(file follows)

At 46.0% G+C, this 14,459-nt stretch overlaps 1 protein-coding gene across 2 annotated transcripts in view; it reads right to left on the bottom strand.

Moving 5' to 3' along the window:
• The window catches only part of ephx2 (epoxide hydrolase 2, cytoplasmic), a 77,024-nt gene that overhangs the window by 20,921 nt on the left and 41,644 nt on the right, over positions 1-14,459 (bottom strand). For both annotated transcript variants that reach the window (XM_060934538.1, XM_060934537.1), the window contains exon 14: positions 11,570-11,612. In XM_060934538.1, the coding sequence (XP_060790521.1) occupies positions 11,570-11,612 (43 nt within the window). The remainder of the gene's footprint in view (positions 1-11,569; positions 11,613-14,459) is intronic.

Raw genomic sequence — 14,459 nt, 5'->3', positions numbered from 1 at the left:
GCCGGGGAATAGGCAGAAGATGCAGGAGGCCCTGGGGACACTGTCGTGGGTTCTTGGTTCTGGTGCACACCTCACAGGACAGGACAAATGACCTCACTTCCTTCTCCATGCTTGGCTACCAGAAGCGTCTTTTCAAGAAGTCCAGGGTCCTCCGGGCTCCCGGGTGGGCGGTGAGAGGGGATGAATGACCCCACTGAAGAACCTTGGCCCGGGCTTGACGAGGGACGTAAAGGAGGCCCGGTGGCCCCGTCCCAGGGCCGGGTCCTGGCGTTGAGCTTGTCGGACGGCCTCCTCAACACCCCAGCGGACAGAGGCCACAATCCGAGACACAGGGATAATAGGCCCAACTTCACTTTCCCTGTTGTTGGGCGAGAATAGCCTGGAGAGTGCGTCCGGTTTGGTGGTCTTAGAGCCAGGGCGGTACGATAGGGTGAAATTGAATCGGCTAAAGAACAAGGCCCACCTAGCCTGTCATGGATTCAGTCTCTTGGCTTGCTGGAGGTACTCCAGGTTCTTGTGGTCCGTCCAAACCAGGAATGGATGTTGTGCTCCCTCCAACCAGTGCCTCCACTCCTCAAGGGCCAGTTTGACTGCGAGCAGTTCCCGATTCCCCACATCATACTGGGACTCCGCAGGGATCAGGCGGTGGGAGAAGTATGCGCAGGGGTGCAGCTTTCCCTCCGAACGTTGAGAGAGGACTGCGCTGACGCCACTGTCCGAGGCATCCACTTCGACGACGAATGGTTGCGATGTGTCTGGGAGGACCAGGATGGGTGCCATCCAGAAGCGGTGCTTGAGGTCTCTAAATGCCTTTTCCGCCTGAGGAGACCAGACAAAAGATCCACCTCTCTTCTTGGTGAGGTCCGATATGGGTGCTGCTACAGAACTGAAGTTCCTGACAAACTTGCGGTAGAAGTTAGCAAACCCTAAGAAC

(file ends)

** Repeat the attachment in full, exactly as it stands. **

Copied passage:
At 46.0% G+C, this 14,459-nt stretch overlaps 1 protein-coding gene across 2 annotated transcripts in view; it reads right to left on the bottom strand.

Moving 5' to 3' along the window:
• The window catches only part of ephx2 (epoxide hydrolase 2, cytoplasmic), a 77,024-nt gene that overhangs the window by 20,921 nt on the left and 41,644 nt on the right, over positions 1-14,459 (bottom strand). For both annotated transcript variants that reach the window (XM_060934538.1, XM_060934537.1), the window contains exon 14: positions 11,570-11,612. In XM_060934538.1, the coding sequence (XP_060790521.1) occupies positions 11,570-11,612 (43 nt within the window). The remainder of the gene's footprint in view (positions 1-11,569; positions 11,613-14,459) is intronic.

Raw genomic sequence — 14,459 nt, 5'->3', positions numbered from 1 at the left:
GCCGGGGAATAGGCAGAAGATGCAGGAGGCCCTGGGGACACTGTCGTGGGTTCTTGGTTCTGGTGCACACCTCACAGGACAGGACAAATGACCTCACTTCCTTCTCCATGCTTGGCTACCAGAAGCGTCTTTTCAAGAAGTCCAGGGTCCTCCGGGCTCCCGGGTGGGCGGTGAGAGGGGATGAATGACCCCACTGAAGAACCTTGGCCCGGGCTTGACGAGGGACGTAAAGGAGGCCCGGTGGCCCCGTCCCAGGGCCGGGTCCTGGCGTTGAGCTTGTCGGACGGCCTCCTCAACACCCCAGCGGACAGAGGCCACAATCCGAGACACAGGGATAATAGGCCCAACTTCACTTTCCCTGTTGTTGGGCGAGAATAGCCTGGAGAGTGCGTCCGGTTTGGTGGTCTTAGAGCCAGGGCGGTACGATAGGGTGAAATTGAATCGGCTAAAGAACAAGGCCCACCTAGCCTGTCATGGATTCAGTCTCTTGGCTTGCTGGAGGTACTCCAGGTTCTTGTGGTCCGTCCAAACCAGGAATGGATGTTGTGCTCCCTCCAACCAGTGCCTCCACTCCTCAAGGGCCAGTTTGACTGCGAGCAGTTCCCGATTCCCCACATCATACTGGGACTCCGCAGGGATCAGGCGGTGGGAGAAGTATGCGCAGGGGTGCAGCTTTCCCTCCGAACGTTGAGAGAGGACTGCGCTGACGCCACTGTCCGAGGCATCCACTTCGACGACGAATGGTTGCGATGTGTCTGGGAGGACCAGGATGGGTGCCATCCAGAAGCGGTGCTTGAGGTCTCTAAATGCCTTTTCCGCCTGAGGAGACCAGACAAAAGATCCACCTCTCTTCTTGGTGAGGTCCGATATGGGTGCTGCTACAGAACTGAAGTTCCTGACAAACTTGCGGTAGAAGTTAGCAAACCCTAAGAAC